Crack vs Freebase - What's the difference?

crack | freebase |


As verbs the difference between crack and freebase

is that crack is (senseid)to form cracks while freebase is to purify a drug by crystallization.

As nouns the difference between crack and freebase

is that crack is (senseid)a thin and usually jagged space opened in a previously solid material while freebase is (chemistry) the purified, dry form of an amine, especially an alkaloid natural product, that is normally used in solution.

As an adjective crack

is highly trained and competent.

crack

English

Etymology 1

From (etyl) crakken, craken, from (etyl) .

Verb

(en verb)
  • (senseid)To form cracks.
  • It's been so dry, the ground is starting to crack .
  • To break apart under pressure.
  • When I tried to stand on the chair, it cracked .
  • To become debilitated by psychological pressure.
  • Anyone would crack after being hounded like that.
  • To break down or yield, especially under interrogation or torture.
  • When we showed him the pictures of the murder scene, he cracked .
  • To make a cracking sound.
  • The bat cracked with authority and the ball went for six.
  • (of a voice) To change rapidly in register.
  • His voice cracked with emotion.
  • (of a pubescent boy's voice) To alternate between high and low register in the process of eventually lowering.
  • His voice finally cracked when he was fourteen.
  • To make a sharply humorous comment.
  • "I would too, with a face like that," she cracked .
  • To make a crack or cracks in.
  • The ball cracked the window.
  • To break open or crush to small pieces by impact or stress.
  • You'll need a hammer to crack a black walnut.
  • To strike forcefully.
  • She cracked him over the head with her handbag.
  • To open slightly.
  • Could you please crack the window?
  • To cause to yield under interrogation or other pressure. (Figurative )
  • They managed to crack him on the third day.
  • To solve a difficult problem.
  • I've finally cracked it, and of course the answer is obvious in hindsight.
  • To overcome a security system or a component.
  • It took a minute to crack''' the lock, three minutes to '''crack''' the security system, and about twenty minutes to ' crack the safe.
    They finally cracked the code.
  • To cause to make a sharp sound.
  • to crack a whip
  • * 2001 , Doug McGuinn, The Apple Indians
  • Hershell cracked his knuckles, a nervous habit that drove Inez crazy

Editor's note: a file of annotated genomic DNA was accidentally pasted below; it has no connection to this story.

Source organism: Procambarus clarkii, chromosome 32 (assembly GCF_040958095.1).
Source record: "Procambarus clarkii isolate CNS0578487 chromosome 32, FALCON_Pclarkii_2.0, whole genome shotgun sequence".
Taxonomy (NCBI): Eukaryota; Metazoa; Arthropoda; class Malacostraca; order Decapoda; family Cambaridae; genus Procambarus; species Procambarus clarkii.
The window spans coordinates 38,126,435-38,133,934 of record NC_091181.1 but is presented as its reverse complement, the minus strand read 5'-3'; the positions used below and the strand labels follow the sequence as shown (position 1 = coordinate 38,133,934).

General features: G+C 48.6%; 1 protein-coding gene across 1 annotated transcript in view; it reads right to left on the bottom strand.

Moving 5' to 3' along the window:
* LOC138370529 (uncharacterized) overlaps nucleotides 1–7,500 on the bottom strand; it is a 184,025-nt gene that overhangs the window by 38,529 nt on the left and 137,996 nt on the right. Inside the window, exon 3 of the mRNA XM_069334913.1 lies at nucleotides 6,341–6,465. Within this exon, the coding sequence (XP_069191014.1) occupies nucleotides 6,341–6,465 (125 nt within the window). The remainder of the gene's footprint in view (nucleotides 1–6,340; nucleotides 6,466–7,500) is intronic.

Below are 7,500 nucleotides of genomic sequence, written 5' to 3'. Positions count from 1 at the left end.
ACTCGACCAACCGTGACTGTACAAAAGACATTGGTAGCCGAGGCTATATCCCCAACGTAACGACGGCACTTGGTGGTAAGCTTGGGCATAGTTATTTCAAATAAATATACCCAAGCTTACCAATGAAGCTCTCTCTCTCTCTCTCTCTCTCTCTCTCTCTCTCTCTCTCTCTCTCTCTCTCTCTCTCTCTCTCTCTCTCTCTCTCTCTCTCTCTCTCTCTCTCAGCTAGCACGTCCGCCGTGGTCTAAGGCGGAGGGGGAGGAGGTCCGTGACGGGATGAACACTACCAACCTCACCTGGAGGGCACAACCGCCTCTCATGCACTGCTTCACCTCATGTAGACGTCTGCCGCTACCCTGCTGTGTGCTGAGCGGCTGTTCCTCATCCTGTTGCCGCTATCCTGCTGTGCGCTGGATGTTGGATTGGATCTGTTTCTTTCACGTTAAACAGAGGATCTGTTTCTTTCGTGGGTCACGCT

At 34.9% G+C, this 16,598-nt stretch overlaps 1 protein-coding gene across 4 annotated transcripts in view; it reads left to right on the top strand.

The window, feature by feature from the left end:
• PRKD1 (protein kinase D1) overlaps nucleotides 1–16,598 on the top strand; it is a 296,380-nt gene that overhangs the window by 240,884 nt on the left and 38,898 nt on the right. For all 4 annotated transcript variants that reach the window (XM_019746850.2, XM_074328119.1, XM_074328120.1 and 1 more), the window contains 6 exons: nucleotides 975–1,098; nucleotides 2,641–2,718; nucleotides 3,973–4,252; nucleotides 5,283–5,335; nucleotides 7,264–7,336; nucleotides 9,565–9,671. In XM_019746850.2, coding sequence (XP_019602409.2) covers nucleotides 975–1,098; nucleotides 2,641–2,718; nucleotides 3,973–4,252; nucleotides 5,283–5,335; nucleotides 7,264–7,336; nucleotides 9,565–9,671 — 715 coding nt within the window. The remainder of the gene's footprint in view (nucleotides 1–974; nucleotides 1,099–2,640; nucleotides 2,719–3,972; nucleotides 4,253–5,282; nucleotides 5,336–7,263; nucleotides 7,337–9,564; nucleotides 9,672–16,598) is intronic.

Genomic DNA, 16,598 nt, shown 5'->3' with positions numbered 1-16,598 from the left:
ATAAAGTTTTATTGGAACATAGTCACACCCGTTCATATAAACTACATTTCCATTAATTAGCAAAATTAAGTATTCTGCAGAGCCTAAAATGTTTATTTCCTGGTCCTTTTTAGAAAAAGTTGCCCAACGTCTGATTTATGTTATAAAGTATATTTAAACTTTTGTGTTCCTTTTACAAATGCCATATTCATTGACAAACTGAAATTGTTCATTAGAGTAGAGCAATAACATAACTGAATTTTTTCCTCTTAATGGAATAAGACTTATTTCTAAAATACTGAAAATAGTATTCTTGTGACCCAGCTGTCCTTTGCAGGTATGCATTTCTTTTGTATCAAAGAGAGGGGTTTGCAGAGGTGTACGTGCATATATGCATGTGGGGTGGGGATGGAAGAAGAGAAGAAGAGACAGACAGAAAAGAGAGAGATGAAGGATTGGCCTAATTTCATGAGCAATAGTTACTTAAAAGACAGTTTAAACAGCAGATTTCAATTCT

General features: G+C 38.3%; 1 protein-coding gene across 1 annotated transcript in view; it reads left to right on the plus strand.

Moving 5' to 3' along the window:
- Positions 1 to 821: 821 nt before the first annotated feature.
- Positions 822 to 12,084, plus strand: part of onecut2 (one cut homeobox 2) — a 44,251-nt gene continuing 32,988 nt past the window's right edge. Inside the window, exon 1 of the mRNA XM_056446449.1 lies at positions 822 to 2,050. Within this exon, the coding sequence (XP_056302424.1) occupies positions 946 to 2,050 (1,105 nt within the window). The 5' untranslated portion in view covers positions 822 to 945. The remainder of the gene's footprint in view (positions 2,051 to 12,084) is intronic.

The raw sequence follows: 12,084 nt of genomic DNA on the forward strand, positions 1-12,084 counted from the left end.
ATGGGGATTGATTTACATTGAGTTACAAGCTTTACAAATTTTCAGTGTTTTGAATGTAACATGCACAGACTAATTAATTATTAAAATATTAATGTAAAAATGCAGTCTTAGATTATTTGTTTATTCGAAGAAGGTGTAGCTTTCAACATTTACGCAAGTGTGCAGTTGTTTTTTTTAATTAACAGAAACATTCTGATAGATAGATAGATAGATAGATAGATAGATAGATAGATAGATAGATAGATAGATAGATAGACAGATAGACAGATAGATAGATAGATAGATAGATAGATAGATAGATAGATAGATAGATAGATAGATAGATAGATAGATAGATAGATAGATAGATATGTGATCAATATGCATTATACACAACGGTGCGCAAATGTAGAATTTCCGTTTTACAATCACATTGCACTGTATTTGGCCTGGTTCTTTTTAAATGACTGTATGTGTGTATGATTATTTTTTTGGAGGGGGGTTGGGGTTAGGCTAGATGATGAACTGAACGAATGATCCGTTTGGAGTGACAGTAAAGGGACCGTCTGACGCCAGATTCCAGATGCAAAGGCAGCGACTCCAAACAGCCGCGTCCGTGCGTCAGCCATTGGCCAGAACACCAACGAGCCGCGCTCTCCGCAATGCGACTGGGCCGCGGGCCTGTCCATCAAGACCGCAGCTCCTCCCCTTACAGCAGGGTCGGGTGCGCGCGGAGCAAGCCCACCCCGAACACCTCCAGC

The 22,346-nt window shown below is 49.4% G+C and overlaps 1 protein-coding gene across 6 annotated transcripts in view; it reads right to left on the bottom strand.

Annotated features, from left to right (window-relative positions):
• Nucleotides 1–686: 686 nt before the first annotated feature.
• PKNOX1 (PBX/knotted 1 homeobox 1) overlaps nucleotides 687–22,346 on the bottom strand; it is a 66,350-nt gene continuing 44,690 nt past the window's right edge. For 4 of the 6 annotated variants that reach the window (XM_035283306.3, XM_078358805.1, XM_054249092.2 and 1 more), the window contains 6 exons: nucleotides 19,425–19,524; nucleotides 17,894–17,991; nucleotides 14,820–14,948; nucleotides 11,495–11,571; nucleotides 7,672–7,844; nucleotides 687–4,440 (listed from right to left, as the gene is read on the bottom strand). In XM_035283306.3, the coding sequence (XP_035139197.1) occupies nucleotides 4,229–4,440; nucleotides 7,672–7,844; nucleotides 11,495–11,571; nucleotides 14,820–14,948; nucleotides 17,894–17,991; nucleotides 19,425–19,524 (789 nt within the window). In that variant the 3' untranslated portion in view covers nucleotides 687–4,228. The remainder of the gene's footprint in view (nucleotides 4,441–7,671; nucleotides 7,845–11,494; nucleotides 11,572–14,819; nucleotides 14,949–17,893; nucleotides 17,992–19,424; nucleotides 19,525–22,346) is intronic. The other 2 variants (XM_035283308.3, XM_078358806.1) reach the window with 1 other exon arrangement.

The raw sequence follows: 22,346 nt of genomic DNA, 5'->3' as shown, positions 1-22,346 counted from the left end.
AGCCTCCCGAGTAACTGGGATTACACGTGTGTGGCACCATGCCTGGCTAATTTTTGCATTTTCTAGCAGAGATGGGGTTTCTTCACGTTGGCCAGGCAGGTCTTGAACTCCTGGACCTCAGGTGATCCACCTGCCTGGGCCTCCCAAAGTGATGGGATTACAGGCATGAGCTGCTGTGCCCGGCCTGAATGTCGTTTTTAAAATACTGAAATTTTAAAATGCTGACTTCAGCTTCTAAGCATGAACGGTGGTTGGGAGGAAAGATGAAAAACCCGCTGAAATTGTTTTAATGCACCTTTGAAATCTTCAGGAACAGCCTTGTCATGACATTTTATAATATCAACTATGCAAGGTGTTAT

• To tell (a joke).
  • The performance was fine until he cracked that dead baby joke.
  • (transitive, chemistry, informal) To break down (a complex molecule), especially with the application of heat: to pyrolyse.
  • Acetone is cracked to ketene and methane at 700°C.
  • (computing) To circumvent software restrictions such as regional coding or time limits.
  • That software licence will expire tomorrow unless we can crack it.
  • (informal) To open a canned beverage, or any packaged drink or food.
  • I'd love to crack open a beer .
  • (obsolete) To brag, boast.
  • *, II.4.1.v:
  • Cardan cracks that he can cure all diseases with water alone, as Hippocrates of old did most infirmities with one medicine.
  • * Shakespeare
  • Ethoipes of their sweet complexion crack .
  • (archaic, colloquial) To be ruined or impaired; to fail.
  • * Dryden
  • The creditof exchequers cracks , when little comes in and much goes out.
    Derived terms
    * bumcrack * crack a crib * crack a fat * crack baby * crack down * cracked * cracker * crack house * crack kills * crack of dawn * crack on * crack seed * crack up * crack whore * fall between the cracks * difficult nut to crack * hard nut to crack * tough nut to crack * what's the crack * wisecrack

    Noun

    (en noun)
  • (senseid)A thin and usually jagged space opened in a previously solid material.
  • A large crack had formed in the roadway.
  • A narrow opening.
  • We managed to squeeze through a crack in the rock wall.
    Open the door a crack .
  • * {{quote-news
  • , year=2011 , date=January 25 , author=Phil McNulty , title=Blackpool 2 - 3 Man Utd , work=BBC citation , page= , passage=Dimitar Berbatov found the first cracks in the home side's resilience when he pulled one back from close range and Hernandez himself drew the visitors level with a composed finish three minutes later as Bloomfield Road's earlier jubilation turned to despair. }}
  • A sharply humorous comment; a wisecrack.
  • I didn't appreciate that crack about my hairstyle.
  • A potent, relatively cheap, addictive variety of cocaine; often a rock, usually smoked through a crack-pipe.
  • * (rfdate) :
  • I wouldn't use it, if I was going to use it I can afford real cocaine. Crack is wack.
  • (onomatopoeia) The sharp sound made when solid material breaks.
  • The crack of the falling branch could be heard for miles.
  • (onomatopoeia) Any sharp sound.
  • The crack of the bat hitting the ball.
  • * {{quote-news
  • , year=2011 , date=June 28 , author=Piers Newbery , title=Wimbledon 2011: Sabine Lisicki beats Marion Bartoli , work=BBC Sport citation , page= , passage=She broke to love in the opening game, only for Bartoli to hit straight back in game two, which was interrupted by a huge crack of thunder that made Lisicki jump and prompted nervous laughter from the 15,000 spectators.}}